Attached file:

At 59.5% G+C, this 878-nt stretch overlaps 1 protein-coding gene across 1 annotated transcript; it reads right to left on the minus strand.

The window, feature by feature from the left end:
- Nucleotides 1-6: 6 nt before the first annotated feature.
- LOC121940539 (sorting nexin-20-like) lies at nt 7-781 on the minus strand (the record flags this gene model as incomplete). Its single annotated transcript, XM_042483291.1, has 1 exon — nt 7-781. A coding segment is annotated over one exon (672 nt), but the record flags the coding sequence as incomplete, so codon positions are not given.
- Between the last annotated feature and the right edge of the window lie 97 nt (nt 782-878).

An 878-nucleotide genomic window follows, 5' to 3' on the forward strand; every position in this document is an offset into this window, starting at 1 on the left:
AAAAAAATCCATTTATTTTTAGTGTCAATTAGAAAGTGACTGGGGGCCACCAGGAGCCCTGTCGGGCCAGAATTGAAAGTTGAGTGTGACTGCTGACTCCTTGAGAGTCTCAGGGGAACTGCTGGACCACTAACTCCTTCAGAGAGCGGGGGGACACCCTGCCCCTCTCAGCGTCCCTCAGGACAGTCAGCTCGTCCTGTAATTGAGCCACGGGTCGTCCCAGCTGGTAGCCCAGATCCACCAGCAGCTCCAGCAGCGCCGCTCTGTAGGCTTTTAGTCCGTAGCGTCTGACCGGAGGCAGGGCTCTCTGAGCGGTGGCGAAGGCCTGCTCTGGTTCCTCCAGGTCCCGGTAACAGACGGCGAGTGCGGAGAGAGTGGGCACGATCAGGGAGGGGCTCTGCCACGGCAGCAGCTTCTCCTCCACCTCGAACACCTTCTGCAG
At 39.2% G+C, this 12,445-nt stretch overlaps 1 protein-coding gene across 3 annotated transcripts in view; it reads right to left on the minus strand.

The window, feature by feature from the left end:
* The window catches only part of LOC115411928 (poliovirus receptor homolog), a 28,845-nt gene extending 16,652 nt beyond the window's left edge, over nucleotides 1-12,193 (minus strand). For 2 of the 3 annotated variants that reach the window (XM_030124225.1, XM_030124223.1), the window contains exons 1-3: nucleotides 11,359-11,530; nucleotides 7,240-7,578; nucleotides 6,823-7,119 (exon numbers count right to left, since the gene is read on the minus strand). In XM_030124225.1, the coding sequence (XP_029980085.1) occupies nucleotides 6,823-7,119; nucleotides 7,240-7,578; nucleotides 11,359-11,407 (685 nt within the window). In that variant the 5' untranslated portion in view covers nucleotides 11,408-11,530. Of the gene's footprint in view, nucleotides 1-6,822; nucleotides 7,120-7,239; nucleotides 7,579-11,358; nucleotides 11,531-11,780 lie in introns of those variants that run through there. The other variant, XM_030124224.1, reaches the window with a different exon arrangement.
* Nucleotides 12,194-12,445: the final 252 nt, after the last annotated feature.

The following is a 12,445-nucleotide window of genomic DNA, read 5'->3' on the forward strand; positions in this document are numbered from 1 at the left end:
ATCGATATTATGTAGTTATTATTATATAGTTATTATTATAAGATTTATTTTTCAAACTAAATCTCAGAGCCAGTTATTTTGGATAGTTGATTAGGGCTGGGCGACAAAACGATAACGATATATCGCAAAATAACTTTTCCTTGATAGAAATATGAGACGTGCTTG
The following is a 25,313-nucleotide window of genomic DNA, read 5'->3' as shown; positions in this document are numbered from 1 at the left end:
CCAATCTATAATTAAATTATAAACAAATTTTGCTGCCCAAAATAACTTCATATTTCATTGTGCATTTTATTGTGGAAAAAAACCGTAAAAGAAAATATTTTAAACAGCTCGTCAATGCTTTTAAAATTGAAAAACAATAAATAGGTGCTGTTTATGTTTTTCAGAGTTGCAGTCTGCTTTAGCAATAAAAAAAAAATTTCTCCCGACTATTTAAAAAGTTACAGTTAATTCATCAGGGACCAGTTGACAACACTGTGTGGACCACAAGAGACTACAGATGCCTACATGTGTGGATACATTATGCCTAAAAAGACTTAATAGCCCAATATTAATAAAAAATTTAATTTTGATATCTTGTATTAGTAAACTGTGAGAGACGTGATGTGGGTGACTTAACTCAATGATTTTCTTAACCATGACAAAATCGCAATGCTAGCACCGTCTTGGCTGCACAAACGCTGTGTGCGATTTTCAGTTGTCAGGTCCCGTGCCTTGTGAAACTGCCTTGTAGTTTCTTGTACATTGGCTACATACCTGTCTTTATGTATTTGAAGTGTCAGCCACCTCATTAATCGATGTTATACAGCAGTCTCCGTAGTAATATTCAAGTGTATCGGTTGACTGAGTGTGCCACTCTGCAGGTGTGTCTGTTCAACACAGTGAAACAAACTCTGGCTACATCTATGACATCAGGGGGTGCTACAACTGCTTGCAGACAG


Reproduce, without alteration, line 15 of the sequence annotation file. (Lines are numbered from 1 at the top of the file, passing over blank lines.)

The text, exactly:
CCAATCTATAATTAAATTATAAACAAATTTTGCTGCCCAAAATAACTTCATATTTCATTGTGCATTTTATTGTGGAAAAAAACCGTAAAAGAAAATATTTTAAACAGCTCGTCAATGCTTTTAAAATTGAAAAACAATAAATAGGTGCTGTTTATGTTTTTCAGAGTTGCAGTCTGCTTTAGCAATAAAAAAAAAATTTCTCCCGACTATTTAAAAAGTTACAGTTAATTCATCAGGGACCAGTTGACAACACTGTGTGGACCACAAGAGACTACAGATGCCTACATGTGTGGATACATTATGCCTAAAAAGACTTAATAGCCCAATATTAATAAAAAATTTAATTTTGATATCTTGTATTAGTAAACTGTGAGAGACGTGATGTGGGTGACTTAACTCAATGATTTTCTTAACCATGACAAAATCGCAATGCTAGCACCGTCTTGGCTGCACAAACGCTGTGTGCGATTTTCAGTTGTCAGGTCCCGTGCCTTGTGAAACTGCCTTGTAGTTTCTTGTACATTGGCTACATACCTGTCTTTATGTATTTGAAGTGTCAGCCACCTCATTAATCGATGTTATACAGCAGTCTCCGTAGTAATATTCAAGTGTATCGGTTGACTGAGTGTGCCACTCTGCAGGTGTGTCTGTTCAACACAGTGAAACAAACTCTGGCTACATCTATGACATCAGGGGGTGCTACAACTGCTTGCAGACAG